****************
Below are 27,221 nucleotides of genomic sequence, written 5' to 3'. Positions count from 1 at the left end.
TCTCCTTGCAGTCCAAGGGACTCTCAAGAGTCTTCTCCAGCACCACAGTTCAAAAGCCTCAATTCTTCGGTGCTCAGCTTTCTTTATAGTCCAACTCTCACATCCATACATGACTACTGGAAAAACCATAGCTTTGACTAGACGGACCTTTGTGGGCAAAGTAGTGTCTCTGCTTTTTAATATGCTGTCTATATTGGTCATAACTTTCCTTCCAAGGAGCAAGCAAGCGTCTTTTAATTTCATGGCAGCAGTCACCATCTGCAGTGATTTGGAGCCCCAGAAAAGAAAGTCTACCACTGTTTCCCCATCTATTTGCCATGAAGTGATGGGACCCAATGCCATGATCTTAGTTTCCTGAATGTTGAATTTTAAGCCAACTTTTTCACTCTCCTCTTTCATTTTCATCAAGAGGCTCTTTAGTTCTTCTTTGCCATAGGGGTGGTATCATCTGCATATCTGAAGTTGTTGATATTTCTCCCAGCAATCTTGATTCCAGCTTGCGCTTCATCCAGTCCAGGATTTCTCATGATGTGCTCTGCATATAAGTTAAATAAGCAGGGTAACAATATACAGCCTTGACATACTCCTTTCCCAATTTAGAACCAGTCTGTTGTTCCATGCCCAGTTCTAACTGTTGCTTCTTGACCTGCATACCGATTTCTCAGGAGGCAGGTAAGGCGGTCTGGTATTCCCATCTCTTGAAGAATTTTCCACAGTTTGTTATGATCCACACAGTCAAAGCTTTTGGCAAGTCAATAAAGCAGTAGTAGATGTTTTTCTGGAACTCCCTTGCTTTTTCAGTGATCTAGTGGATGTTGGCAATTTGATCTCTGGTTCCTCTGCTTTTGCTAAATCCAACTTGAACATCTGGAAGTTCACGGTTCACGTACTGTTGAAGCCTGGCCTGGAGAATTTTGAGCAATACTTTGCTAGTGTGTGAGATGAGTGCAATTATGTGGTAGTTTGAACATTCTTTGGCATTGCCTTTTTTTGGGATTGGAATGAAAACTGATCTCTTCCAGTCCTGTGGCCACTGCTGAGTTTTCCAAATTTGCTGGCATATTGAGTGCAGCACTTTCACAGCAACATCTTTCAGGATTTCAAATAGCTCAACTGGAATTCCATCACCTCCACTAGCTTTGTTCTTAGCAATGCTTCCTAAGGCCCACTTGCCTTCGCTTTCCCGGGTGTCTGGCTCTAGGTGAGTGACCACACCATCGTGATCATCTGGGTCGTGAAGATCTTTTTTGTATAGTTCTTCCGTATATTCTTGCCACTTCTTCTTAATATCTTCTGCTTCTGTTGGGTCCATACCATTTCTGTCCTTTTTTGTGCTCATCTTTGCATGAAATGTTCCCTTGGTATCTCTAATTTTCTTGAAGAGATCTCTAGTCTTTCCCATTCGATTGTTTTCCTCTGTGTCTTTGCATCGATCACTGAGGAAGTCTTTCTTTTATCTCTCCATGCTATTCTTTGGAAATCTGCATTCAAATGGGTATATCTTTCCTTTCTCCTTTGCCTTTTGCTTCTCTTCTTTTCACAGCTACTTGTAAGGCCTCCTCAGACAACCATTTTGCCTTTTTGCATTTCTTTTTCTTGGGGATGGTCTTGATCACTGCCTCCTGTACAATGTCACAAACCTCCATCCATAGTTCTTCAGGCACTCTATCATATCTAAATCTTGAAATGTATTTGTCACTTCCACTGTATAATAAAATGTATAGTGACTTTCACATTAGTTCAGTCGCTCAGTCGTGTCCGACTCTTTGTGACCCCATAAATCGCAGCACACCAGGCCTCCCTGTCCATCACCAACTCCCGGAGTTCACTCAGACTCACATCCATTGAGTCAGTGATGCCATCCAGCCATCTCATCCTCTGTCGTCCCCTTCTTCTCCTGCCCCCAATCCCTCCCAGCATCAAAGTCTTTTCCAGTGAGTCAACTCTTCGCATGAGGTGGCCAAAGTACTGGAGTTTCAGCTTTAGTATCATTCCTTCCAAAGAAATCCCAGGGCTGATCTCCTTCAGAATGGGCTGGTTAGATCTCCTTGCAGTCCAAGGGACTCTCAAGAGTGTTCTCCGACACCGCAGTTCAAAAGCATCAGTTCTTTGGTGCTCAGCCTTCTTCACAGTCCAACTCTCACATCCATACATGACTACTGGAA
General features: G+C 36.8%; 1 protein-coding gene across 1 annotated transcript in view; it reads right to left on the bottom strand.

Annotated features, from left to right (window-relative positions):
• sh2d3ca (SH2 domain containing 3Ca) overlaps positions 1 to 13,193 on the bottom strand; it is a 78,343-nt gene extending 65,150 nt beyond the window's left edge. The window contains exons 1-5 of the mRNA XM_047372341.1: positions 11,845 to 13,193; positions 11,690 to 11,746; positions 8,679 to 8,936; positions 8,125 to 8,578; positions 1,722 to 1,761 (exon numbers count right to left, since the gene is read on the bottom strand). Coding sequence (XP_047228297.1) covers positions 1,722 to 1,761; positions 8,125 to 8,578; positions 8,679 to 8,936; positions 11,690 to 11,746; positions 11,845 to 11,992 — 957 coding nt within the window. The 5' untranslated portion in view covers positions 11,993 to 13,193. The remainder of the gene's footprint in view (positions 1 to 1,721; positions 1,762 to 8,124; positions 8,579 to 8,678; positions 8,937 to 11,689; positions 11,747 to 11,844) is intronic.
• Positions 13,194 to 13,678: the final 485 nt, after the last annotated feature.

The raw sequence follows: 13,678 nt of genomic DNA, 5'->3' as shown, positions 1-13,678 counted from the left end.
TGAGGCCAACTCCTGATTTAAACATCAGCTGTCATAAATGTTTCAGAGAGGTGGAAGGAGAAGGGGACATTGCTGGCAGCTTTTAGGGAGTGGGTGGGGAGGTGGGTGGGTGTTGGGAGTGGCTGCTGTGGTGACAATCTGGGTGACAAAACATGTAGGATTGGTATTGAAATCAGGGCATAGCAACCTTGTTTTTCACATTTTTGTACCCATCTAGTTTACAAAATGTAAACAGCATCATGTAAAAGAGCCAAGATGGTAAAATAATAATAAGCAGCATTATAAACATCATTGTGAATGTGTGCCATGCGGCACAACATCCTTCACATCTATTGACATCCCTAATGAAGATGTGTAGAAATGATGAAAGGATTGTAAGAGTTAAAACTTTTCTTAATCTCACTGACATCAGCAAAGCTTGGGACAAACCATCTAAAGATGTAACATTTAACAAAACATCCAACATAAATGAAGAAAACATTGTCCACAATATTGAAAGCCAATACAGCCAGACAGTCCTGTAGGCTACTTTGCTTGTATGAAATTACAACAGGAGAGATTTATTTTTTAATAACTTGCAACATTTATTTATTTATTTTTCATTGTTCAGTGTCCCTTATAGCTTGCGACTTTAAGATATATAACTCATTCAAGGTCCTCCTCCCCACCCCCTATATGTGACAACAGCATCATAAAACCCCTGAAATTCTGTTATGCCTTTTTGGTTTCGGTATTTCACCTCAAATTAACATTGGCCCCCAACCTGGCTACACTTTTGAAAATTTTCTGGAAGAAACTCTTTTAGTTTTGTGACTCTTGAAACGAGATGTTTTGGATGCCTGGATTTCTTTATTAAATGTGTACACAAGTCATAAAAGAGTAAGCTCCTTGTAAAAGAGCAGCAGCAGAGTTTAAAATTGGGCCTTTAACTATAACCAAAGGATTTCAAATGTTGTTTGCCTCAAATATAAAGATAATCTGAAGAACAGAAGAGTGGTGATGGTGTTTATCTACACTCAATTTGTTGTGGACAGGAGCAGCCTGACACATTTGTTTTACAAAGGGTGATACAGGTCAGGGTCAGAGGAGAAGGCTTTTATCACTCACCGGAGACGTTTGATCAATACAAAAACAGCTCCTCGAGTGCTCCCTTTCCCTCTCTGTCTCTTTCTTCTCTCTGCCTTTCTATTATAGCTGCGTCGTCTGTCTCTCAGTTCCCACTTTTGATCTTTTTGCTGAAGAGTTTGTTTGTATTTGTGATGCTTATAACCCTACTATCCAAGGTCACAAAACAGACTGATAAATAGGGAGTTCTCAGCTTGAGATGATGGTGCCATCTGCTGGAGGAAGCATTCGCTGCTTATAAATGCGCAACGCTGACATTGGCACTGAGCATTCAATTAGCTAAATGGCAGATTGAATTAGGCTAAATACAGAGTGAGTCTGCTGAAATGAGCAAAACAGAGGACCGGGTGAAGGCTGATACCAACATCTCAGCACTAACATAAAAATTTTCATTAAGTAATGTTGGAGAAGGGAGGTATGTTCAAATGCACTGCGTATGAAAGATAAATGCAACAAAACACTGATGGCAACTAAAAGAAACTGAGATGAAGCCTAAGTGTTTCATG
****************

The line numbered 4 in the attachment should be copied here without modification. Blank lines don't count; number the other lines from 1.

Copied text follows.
Annotated features, from left to right (window-relative positions):